Normally when you see a headline referring to intelligence agencies and phone accounts being hacked, you expect in this day and age that it’s law enforcement that is doing the hacking.
But not in this case.
Director of National Intelligence James R. Clapper appears to have become the latest to fall foul of hackers, after a teenage hacker called “Cracka” broke into a number of online accounts belonging to the spy chief.
Cracka told reporter Lorenzo Francheschi-Bicchierai that the accounts accessed included Clapper’s home telephone and internet, his personal email, and his wife Susan’s Yahoo account.
Having allegedly broken into Clapper’s Verizon account, Motherboard reports that the hacker changed its settings to forward all calls to the Free Palestine Movement.
“Cracka provided me with what he claimed to be Clapper’s home number. When I called it on Monday evening, I got an answer from Paul Larudee, the co-founder of the Free Palestine Movement. Larudee told me that he had been getting calls for Clapper for the last hour, after an anonymous caller told him that he had set Clapper’s number to forward calls to him. Larudee said that one of the callers said he was sitting in Clapper’s house next to his wife.”
“According to public records, the phone number does belong to James Clapper’s household. Cracka also provided another number, a cellphone, which he said belonged to either Clapper or Clapper’s wife, Susan. When I called, a woman picked up and I asked if this was Susan Clapper. The woman responded that Susan wasn’t there, but that she’d tell her to call me back. But nobody ever did.”
To further back up his claims, the hacker shared with Motherboard a screenshot of what appears to be Susan Clapper’s Verizon account, as well as a list of call logs made to James Clapper’s house.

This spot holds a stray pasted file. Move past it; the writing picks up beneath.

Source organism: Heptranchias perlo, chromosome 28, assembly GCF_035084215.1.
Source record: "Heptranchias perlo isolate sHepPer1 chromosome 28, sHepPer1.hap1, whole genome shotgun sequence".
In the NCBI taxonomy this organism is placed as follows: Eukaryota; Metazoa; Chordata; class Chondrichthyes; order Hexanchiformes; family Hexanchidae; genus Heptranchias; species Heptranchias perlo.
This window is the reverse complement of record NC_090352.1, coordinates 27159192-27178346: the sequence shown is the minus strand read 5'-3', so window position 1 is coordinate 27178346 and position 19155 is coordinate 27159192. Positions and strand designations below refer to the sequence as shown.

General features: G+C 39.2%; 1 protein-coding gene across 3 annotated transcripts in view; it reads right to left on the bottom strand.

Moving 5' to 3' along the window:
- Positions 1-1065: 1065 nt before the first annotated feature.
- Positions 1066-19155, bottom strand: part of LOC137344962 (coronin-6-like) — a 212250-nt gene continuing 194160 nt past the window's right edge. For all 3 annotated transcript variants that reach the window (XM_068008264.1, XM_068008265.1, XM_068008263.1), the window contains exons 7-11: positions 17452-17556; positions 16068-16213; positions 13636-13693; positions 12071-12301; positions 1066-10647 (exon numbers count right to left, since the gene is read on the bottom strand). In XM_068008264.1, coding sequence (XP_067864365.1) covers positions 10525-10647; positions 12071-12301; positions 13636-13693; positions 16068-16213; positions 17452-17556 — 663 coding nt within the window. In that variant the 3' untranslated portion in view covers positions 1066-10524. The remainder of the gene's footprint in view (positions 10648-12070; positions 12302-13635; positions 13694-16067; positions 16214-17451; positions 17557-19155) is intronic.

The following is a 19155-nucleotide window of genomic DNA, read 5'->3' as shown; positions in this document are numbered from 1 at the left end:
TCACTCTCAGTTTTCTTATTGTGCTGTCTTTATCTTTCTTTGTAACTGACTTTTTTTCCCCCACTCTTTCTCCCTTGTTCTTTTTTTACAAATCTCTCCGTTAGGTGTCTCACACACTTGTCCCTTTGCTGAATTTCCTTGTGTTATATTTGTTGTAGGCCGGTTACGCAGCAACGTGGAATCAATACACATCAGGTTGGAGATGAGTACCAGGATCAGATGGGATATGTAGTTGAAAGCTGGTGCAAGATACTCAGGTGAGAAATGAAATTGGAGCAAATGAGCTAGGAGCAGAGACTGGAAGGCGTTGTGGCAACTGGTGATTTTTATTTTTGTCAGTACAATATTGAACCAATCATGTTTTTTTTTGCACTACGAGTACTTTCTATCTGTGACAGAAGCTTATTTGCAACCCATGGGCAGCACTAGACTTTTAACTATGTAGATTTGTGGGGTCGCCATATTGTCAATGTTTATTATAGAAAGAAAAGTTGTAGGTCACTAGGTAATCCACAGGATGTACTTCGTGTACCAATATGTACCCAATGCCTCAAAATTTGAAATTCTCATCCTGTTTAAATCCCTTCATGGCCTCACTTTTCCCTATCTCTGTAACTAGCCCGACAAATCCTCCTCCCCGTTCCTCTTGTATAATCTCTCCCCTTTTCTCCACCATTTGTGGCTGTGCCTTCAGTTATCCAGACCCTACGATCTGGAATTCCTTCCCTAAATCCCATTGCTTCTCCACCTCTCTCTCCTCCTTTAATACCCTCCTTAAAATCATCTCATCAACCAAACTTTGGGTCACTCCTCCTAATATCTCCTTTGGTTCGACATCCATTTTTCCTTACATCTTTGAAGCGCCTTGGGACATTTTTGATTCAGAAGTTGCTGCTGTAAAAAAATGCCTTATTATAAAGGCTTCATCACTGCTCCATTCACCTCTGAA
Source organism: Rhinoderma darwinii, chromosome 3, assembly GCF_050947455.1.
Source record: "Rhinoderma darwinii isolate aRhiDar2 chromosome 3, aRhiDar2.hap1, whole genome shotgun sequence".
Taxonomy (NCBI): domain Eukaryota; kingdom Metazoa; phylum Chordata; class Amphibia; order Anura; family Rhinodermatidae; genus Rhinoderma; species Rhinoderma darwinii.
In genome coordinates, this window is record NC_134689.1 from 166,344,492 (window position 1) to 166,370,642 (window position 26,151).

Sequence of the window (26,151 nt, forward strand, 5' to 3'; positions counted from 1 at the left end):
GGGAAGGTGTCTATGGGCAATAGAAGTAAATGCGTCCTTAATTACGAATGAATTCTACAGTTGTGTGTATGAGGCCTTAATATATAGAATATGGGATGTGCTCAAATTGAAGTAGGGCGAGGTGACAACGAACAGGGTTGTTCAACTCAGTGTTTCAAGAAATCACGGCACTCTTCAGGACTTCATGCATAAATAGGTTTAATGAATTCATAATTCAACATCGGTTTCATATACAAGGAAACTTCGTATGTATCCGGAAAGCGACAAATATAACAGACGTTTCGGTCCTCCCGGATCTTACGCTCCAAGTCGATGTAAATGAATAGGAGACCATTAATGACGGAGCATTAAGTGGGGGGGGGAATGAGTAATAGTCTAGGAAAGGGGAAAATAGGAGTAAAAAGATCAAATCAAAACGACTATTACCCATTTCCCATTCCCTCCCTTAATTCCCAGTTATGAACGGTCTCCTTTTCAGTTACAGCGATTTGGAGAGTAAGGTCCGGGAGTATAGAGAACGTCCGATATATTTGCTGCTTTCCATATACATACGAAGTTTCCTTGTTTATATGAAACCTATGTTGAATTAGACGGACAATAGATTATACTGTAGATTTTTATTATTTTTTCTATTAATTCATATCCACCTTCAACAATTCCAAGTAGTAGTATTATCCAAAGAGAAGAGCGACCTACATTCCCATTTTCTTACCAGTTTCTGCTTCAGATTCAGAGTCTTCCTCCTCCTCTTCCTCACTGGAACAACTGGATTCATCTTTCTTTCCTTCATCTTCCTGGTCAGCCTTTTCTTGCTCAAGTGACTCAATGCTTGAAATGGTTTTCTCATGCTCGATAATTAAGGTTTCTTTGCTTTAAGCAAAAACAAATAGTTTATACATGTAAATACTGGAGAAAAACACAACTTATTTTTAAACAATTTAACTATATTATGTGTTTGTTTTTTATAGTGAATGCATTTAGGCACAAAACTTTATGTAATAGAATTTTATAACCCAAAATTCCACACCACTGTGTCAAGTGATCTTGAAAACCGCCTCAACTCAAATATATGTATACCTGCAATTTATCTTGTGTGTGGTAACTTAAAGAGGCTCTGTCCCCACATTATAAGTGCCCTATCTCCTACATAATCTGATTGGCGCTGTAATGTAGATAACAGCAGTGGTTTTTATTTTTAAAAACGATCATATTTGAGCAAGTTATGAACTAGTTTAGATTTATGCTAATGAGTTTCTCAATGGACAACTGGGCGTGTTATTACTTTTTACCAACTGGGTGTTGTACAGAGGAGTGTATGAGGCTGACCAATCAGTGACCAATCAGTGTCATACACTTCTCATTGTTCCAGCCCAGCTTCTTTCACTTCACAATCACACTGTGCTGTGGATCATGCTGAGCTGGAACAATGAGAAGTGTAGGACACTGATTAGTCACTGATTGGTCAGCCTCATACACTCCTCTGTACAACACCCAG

However, no screenshots of Clapper’s personal email account have been shared – and you have to wonder why not, as that presumably would have been an attractive scalp for the hacker to boast about.
A spokesman for Clapper said the Office of the Director of National Intelligence was “aware of the matter” and had reported it to the authorities, but declined to share any further information.
It’s not entirely clear why James Clapper was targeted by the hackers, but it’s true to say that he became notorious in March 2013 when he was questioned by a United States Senate Select Committee on Intelligence hearing about whether the NSA “collected any type of data at all on millions or hundreds of millions of Americans”.
You can see the exchange in this YouTube video:
What remains a mystery, of course, is how Clapper’s accounts were hacked. In all likelihood, the security breach was not a result because of a vulnerability at Verizon or Clapper’s email provider that might mean all customers’ accounts might be at risk.
Instead, I would consider it more plausible that some level of social engineering took place – either duping Clapper or someone close to him into revealing a password (perhaps through a phishing attack) or tricking a customer service representative into resetting an account password without legitimate authorisation.
If a fraudulent call was made to a Verizon customer support representative, one has to assume that Clapper’s security wasn’t helped by having his home address and phone number easy to uncover via a simple Google search.
If the details of the security breach are true, then it is obviously a concern that the hacker was not only able to reroute calls made to Clapper’s home, but also view the phone numbers of people calling him and access personal email accounts.
For that reason, it’s perhaps a relief that those behind the hack were more interested in simply pranking the Director of National Intelligence rather than having something more menacing in mind.
Last October, a group calling itself “Crackas With Attitude” or “CWA” managed to break into the AOL email account of CIA Director John Brennan, and claimed to have gained access to the Comcast account of Department of Homeland Security Secretary Jeh Johnson.
At the time, Clapper was said to have been “outraged” by the hacks. No doubt he is feeling even more apoplectic now the hackers have struck closer to home.
Editor’s Note: The opinions expressed in this guest author article are solely those of the contributor, and do not necessarily reflect those of Tripwire, Inc.
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